While pain is normal and necessary, there are instances when the pain you are experiencing is not actually the result of a direct cause, but more so due to some level of imbalance and dysfunction within the body. This is often the case with chronic pain.
What is chronic pain?
Chronic pain is typically defined as any pain that persists for greater than 3-6 months. While both acute and chronic pain may initiate in response to an injury, or tissue damage, acute pain will go away when there is no longer an underlying cause for pain. This is not always the case with chronic pain. But why? To put it simply, chronic pain is complex.
Why is chronic pain so complex?
Sometimes chronic pain has an obvious cause. You may have a long-lasting condition such as arthritis that can cause ongoing pain. In other cases, chronic pain can be more mysterious with a less direct cause. And in many cases, prolonged exposure to pain may cause your nervous system to be in a persistent state of high reactivity.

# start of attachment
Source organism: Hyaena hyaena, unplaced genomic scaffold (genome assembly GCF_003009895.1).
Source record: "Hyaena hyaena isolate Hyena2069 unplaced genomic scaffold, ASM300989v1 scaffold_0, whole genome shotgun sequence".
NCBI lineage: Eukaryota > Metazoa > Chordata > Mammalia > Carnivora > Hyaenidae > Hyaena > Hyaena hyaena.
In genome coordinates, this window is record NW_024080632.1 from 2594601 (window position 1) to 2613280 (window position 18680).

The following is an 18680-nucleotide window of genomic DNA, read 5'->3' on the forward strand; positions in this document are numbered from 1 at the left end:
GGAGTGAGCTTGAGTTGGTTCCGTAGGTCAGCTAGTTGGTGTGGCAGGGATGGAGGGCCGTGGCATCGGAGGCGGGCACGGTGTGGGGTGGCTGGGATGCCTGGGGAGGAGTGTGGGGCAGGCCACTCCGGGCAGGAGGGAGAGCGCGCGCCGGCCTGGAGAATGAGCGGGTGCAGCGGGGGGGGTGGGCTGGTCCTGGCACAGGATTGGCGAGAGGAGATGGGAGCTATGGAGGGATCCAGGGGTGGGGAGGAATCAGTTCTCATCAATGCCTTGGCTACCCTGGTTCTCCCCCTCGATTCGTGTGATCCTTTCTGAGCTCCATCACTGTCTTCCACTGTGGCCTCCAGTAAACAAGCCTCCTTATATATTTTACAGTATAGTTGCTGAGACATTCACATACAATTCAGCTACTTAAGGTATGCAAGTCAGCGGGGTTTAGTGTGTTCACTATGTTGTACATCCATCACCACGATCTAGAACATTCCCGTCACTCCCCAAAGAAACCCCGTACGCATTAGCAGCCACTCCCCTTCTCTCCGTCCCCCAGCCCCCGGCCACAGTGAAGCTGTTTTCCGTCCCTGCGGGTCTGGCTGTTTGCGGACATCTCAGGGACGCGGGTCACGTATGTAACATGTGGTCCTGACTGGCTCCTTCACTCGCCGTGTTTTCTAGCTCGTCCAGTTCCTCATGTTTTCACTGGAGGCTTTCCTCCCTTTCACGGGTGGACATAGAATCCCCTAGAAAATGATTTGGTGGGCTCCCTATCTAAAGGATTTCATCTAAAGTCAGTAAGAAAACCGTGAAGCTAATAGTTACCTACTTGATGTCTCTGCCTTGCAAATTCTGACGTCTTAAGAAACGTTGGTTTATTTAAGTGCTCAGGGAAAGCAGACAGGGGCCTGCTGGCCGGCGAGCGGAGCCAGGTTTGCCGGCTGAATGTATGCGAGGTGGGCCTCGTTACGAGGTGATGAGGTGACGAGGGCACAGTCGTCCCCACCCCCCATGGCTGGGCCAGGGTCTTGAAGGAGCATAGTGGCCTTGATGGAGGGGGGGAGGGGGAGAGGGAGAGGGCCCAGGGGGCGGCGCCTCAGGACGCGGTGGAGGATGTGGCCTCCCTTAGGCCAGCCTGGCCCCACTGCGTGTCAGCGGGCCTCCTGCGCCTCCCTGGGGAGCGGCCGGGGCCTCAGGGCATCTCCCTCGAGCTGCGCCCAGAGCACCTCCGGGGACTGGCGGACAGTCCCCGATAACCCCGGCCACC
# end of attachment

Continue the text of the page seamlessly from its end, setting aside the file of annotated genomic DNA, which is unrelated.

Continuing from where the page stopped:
Because of the complexity of chronic pain, your overall wellbeing will have a profound impact on the likelihood of developing chronic pain. Mental and emotional health are closely tied in as well,
with lifestyle habits arguably having the highest impact overall. The presence of chronic pain can be impacted by things like:
- High stress levels
- Poor sleep habits
- Undiagnosed food sensitivities
- Poor work/home life balance
- Alcohol consumption
- Lack of routine
- Lack of physical activity
How can I manage my chronic pain?
Typically, when we experience pain, we want a quick solution. We want a simple answer as to what is causing it, and how to fix it. We often seek guidance from professionals, expecting a quick fix. Unfortunately, with chronic pain, that quick fix usually does not typically exist due to the complexity of the pain.